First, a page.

"Knowledge is knowing that a tomato is a fruit. Wisdom is not putting it in a fruit salad." This quote by Brian O'Driscoll always comes to mind whenever I hear people arguing whether their favorite "vegetable" is a fruit. We've been conditioned to consider fruits sweet and vegetables not. You serve vegetables as a side with savory dishes when fruit gets all the fame as dessert. But what if our thinking is all wrong? Is a pumpkin a fruit? What about a cucumber? And does it really matter?
What are the differences between a fruit and a vegetable?
According to FruitsandVeggies.org, a nonprofit organization whose mission is to achieve increased daily consumption of fruits and vegetables, says botanists classify fruits according to the edible portion of the plant that develops from a flower and contains seeds. This means cucumbers, tomatoes, summer squash like zucchini, avocados, watermelons, apples, and pumpkins are fruits. On the other hand, a vegetable is the edible part of the plant such as a tuber, leaf, flower, or bulb. So lettuce, carrots, kohlrabi, and potatoes are all veggies.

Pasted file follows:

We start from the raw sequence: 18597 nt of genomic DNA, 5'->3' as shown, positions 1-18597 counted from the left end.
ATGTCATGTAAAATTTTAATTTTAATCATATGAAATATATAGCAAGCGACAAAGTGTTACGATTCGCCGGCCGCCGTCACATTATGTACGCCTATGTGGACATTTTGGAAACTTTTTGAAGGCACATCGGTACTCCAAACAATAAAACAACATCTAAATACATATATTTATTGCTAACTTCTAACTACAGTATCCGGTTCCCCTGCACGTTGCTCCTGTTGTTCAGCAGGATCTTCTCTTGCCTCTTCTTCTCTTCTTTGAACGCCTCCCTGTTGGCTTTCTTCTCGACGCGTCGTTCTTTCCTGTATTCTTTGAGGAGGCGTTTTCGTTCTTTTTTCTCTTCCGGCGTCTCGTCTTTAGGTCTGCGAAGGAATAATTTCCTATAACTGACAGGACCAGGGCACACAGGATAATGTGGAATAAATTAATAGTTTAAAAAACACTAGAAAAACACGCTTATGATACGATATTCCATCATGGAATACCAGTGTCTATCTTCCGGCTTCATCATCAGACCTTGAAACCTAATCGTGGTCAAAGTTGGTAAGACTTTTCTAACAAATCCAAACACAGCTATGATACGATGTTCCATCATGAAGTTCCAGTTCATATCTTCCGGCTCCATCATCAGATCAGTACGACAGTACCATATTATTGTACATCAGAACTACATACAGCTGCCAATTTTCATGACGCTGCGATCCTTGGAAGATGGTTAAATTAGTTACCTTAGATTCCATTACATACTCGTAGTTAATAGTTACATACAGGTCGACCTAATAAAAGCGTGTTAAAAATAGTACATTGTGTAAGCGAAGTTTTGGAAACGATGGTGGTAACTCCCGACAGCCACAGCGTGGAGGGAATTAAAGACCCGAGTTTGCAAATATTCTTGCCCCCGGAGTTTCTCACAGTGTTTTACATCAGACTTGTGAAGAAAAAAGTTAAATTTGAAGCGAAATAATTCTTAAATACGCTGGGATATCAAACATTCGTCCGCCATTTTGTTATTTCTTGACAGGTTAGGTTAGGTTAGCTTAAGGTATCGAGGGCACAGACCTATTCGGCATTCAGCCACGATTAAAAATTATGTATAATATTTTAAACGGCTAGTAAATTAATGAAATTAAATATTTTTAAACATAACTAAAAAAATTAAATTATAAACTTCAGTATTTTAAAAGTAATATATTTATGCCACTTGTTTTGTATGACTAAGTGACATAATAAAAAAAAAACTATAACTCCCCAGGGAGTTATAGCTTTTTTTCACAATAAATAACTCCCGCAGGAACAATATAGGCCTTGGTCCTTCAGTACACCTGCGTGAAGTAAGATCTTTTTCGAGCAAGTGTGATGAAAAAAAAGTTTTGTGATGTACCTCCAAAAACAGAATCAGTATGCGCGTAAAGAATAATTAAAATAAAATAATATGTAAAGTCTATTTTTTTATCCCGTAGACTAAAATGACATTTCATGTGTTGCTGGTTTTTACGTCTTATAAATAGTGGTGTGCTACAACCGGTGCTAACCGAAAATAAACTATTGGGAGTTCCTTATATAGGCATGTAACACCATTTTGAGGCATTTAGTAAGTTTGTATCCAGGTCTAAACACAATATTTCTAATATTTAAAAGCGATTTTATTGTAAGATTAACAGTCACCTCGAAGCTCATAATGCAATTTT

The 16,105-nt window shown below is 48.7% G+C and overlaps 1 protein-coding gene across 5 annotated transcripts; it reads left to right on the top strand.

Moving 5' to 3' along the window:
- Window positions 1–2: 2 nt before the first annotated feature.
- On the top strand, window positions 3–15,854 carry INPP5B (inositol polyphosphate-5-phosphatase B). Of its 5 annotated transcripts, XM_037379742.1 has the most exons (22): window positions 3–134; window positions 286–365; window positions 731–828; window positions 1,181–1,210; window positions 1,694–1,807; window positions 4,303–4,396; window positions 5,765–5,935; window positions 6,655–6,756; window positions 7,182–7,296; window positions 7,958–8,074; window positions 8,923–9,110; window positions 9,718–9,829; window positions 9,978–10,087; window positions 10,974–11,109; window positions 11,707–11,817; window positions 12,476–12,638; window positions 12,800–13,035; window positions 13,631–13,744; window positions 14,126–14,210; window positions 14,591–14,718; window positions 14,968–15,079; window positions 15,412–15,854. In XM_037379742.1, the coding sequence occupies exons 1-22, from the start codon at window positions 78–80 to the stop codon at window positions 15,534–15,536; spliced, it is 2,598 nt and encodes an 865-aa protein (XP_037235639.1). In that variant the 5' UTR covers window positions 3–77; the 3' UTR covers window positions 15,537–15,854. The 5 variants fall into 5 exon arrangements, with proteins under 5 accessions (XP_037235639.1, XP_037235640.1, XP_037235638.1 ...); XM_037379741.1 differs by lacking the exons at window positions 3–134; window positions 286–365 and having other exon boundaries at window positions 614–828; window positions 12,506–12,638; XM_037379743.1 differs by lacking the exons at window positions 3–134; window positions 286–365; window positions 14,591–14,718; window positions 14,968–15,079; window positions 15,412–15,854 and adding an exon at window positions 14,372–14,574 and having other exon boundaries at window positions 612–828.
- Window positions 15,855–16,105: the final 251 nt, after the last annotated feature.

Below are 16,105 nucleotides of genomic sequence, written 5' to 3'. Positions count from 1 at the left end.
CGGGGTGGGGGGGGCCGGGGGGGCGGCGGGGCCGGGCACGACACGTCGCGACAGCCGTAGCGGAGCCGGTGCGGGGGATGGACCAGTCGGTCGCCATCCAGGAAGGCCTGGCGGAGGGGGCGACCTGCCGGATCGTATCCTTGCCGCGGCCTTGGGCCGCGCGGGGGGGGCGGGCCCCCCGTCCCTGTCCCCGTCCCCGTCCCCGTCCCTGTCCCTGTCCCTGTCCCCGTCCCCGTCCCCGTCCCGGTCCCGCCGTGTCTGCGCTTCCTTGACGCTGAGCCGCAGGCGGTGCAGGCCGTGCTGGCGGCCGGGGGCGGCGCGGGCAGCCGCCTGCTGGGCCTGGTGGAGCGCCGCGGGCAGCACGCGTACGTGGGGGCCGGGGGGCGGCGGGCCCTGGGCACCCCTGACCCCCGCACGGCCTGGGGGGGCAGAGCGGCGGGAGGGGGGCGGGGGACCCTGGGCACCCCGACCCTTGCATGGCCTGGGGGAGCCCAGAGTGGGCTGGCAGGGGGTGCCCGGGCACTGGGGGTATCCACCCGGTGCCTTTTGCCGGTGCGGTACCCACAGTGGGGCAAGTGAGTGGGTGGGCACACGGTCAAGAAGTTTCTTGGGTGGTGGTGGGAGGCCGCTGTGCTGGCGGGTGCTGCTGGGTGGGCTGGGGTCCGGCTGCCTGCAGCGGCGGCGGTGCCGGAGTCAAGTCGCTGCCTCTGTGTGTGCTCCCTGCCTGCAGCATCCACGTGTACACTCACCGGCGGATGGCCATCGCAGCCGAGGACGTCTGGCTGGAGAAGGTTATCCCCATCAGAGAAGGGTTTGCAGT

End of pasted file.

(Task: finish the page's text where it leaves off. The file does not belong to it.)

Is a pumpkin a fruit?
All those gourds and varieties of pumpkins in the pumpkin patch? All fruit! Pumpkins are part of the Cucurbitaceae family, which includes about 975 different species of fleshy fruit, known as a pepo, according to Britannica. The flowering plant grows using vines, with most varieties being low in nutrients except for winter squash.
Winter squash such as pumpkins and butternut squash are more nutrient-dense than their family members, so this Halloween, buy a pumpkin for your jack-o-lantern and another for all your favorite pumpkin recipes. Some health benefits you can get from pumpkin pie, pumpkin soup, and even your pumpkin spice latte (if it contains pumpkin puree) are vitamin A, vitamin K, vitamin C, and potassium. Pumpkin seeds are also packed with fiber and magnesium.
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